Wizardly world of Harry Potter comes stunningly alive in the third book
Jim Kay seems to be having more and more fun turning the world created by JK Rowling into illustrations.
- Total Shares
On his website, illustrator Jim Kay points out that it is "a tricky thing showing a big horse-type animal on a giant's bed!" And we imagine it is! He is, of course, talking about JK Rowling's Harry Potter and the Prisoner of Azkaban, where Buckbeak the hippogriff is "stretched out on top of Hagrid's patchwork quilt, his enormous wings folded tight to his body, enjoying a plate of dead ferrets".
Kay's illustration gorgeously pins down this moment with his paintbrush - a weak light casts a sort of spotlight on Buckbeak, the backdrop, Hagrid's Hut, as ramshackle as we imagine it to be. The interior of Hagrid's Hut was inspired by a room at Calke Abbey, a crumbling country house estate in the UK. "Every wall has a beautiful patina, achieved through years of neglect - I love it," writes Kay about Calke Abbey.
This is the kind of detailed and fitting tribute that Kay has painted on the pages of the illustrated edition of Harry Potter and the Prisoner of Azkaban, which has been published by Bloomsbury. While there are many "definitive" rankings of the best Potter books, many Potterheads agree that the third book is perhaps the best in the series. For me, it was my gateway into the wondrous wizarding world.
Two years ago, Bloomsbury released the illustrated edition of Philosopher's Stone, and his illustrations fitted the text like a glove. While Chamber of Secrets did not quite live up to the hype, the third book more than makes up for it. The illustrations in Chamber of Secrets are luminous, and each one retells the narrative in their own way. The book is also designed sumptuously, with lots of care and thought. There's a feeling of movement in the design, as well as a certain element of darkness. The images are alternatingly beautiful, creepy, and funny. Kind of like the story itself.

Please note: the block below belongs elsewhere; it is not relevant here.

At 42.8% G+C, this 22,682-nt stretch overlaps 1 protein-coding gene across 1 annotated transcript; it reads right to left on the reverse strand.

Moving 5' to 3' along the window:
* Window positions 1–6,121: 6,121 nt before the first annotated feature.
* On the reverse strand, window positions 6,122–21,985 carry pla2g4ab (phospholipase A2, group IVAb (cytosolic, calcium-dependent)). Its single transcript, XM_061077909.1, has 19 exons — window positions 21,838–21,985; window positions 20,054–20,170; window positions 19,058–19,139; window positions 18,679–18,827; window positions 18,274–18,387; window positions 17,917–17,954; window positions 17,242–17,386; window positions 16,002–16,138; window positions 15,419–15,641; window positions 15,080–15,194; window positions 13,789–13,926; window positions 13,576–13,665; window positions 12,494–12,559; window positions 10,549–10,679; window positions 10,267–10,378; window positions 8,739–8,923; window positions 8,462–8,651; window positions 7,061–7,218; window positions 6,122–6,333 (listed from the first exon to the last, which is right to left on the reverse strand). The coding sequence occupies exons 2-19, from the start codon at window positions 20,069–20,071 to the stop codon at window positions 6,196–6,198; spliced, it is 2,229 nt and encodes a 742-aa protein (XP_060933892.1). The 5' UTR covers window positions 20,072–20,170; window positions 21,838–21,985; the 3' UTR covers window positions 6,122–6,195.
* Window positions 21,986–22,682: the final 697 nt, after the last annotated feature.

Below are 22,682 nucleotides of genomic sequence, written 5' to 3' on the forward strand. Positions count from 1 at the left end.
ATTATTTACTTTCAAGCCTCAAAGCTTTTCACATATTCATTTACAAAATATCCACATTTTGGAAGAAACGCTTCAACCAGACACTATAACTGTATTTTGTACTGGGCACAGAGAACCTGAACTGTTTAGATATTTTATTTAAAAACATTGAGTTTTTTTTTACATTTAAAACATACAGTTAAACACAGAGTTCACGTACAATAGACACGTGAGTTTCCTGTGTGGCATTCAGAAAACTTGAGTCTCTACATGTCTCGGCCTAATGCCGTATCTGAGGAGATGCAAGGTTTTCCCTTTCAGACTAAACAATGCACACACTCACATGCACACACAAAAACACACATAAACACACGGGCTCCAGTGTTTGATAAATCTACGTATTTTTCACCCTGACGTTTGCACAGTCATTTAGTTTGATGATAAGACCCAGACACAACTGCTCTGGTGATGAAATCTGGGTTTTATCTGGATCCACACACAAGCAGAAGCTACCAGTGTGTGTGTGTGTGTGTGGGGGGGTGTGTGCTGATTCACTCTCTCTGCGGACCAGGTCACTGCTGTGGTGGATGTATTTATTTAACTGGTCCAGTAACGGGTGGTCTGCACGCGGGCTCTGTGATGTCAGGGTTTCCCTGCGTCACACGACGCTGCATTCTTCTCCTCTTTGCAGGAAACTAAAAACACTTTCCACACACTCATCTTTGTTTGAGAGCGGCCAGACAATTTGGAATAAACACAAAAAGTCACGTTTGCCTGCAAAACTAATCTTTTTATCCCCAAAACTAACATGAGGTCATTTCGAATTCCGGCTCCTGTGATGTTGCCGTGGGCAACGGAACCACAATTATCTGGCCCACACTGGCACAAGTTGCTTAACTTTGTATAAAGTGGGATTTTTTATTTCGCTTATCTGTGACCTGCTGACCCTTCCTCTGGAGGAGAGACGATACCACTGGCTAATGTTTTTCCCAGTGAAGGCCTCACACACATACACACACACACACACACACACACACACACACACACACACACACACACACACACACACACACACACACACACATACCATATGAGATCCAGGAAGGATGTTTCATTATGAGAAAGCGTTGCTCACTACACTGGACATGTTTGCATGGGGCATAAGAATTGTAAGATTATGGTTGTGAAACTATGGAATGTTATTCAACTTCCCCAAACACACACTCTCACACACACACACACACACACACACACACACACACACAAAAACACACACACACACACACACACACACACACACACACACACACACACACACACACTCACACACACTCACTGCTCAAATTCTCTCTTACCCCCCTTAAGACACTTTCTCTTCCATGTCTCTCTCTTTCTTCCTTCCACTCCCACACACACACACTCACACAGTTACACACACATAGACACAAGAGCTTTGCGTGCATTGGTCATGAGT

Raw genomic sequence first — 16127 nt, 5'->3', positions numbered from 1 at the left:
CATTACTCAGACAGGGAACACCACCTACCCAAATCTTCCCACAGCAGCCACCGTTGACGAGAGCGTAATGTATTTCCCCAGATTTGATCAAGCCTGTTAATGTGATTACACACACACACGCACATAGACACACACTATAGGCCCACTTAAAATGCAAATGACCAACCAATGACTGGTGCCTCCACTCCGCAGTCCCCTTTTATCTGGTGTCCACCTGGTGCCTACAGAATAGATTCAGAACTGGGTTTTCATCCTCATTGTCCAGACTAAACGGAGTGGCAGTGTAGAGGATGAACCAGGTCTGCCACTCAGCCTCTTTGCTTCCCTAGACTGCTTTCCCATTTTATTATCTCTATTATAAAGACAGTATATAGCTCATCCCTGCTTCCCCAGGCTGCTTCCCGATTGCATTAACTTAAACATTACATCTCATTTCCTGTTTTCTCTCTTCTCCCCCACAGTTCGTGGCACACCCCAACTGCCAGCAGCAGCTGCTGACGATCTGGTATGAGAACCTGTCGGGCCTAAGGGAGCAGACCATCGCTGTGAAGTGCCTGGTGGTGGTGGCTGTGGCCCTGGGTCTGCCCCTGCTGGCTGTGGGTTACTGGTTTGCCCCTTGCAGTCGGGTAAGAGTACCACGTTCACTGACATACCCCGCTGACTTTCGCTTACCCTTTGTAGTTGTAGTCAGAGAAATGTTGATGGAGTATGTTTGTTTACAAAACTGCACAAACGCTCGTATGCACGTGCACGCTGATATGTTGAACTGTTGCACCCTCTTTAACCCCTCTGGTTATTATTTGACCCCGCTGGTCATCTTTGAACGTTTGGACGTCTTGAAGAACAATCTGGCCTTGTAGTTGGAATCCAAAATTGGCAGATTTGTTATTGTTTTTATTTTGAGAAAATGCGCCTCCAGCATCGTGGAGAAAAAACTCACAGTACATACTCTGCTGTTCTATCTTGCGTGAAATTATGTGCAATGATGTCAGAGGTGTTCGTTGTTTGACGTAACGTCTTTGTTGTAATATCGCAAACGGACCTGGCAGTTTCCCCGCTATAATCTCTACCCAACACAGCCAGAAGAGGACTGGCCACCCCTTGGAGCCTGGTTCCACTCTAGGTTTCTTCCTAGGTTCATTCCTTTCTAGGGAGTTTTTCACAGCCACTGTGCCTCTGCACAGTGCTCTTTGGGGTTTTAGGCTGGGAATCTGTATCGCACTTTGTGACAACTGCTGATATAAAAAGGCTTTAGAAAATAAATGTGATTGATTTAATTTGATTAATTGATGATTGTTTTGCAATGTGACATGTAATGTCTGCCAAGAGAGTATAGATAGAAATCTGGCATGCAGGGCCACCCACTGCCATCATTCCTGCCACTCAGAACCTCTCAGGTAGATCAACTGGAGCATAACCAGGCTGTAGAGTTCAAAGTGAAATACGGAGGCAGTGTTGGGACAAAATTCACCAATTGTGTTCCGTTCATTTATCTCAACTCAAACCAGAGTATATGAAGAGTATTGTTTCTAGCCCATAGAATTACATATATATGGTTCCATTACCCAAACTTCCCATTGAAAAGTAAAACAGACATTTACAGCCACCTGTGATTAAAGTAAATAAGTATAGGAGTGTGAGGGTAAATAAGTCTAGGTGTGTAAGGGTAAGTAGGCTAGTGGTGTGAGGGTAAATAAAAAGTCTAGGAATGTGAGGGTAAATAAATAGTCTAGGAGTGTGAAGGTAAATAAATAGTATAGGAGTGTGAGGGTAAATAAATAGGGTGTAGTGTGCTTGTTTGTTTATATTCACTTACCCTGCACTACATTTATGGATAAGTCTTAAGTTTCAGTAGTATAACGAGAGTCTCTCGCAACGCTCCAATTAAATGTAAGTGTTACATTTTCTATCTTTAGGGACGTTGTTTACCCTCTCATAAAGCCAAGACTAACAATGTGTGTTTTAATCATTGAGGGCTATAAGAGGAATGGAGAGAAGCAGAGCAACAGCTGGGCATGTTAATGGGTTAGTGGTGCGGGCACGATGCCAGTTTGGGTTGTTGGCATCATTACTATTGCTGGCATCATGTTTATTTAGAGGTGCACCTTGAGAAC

This time three professors - Snape, Trelawney, and Lupin - make an appearance. But it's professor Lupin's black-and-white portrait that speaks volumes about the complexity of Harry's favourite Defence Against the Dark Arts teacher.
What's really fun is, that just like in the story, Scabbers is omnipresent across the book, sometimes being chased by Crookshanks and at other times clearly petrified out of his wits. You can't help but look closely for his missing toe.
Then there's the Owl Post Office (complete with poop), The Leaky Cauldron, the Marauder's Map, the Herbology greenhouse - all truly magical. And yes, there is Sirius Black, and there are dementors and also a particularly hilarious one of Sir Cadogan and his steed (read fat, grey pony).
Kay has won the Kate Greenaway Medal in 2012 for his illustrations in A Monster Calls by Patrick Ness and he lives in Northamptonshire. In fact, Kay often talks about the kind of research that goes behind many of the images. As the series progresses, it's not hard to see that Kay seems to be having more and more fun creating these books. I almost wished I had a Time Turner to head to the future to see the Goblet of Fire edition. But then I changed my mind because truly Prisoner of Azkaban is going to be read and reread again.